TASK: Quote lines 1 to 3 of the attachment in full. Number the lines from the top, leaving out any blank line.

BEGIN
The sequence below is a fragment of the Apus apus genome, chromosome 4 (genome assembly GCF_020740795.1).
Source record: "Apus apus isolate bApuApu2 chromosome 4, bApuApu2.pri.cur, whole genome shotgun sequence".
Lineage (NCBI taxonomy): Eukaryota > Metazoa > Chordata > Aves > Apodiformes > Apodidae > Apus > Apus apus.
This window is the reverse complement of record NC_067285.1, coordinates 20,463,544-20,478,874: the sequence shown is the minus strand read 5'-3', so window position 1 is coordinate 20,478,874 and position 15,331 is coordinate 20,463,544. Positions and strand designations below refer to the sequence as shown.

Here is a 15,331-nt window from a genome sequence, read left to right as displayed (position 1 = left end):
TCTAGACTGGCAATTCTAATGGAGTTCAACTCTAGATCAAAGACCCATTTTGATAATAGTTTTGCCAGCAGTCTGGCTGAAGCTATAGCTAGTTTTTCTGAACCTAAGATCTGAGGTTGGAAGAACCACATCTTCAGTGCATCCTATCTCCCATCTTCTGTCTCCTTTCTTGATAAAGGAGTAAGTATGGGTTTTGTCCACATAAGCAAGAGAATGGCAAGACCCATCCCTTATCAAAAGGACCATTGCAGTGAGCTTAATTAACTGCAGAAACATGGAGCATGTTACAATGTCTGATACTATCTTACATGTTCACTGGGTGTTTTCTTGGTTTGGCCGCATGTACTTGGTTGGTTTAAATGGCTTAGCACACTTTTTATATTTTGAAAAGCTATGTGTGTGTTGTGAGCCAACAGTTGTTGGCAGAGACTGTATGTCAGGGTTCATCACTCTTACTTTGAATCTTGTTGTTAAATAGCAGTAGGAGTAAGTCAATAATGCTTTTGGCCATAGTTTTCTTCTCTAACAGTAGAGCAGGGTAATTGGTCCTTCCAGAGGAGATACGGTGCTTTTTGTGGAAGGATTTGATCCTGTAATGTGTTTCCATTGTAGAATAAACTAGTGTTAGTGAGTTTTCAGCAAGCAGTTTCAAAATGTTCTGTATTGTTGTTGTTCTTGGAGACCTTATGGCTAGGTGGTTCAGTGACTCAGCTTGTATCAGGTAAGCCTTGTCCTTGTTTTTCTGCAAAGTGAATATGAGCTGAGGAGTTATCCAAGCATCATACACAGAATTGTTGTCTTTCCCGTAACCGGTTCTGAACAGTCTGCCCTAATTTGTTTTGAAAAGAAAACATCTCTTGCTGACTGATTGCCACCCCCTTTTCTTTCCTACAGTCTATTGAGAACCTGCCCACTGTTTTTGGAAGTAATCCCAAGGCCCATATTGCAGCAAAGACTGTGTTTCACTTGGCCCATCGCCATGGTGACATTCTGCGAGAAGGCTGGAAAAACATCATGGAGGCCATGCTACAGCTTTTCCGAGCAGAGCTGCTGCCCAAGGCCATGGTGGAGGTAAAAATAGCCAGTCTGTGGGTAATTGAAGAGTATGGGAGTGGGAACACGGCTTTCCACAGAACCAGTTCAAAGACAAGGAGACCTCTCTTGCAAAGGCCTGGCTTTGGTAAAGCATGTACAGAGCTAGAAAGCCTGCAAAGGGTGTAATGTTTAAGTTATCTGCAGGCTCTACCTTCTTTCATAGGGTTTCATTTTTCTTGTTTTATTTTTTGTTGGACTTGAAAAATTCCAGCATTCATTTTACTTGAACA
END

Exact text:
The sequence below is a fragment of the Apus apus genome, chromosome 4 (genome assembly GCF_020740795.1).
Source record: "Apus apus isolate bApuApu2 chromosome 4, bApuApu2.pri.cur, whole genome shotgun sequence".
Lineage (NCBI taxonomy): Eukaryota > Metazoa > Chordata > Aves > Apodiformes > Apodidae > Apus > Apus apus.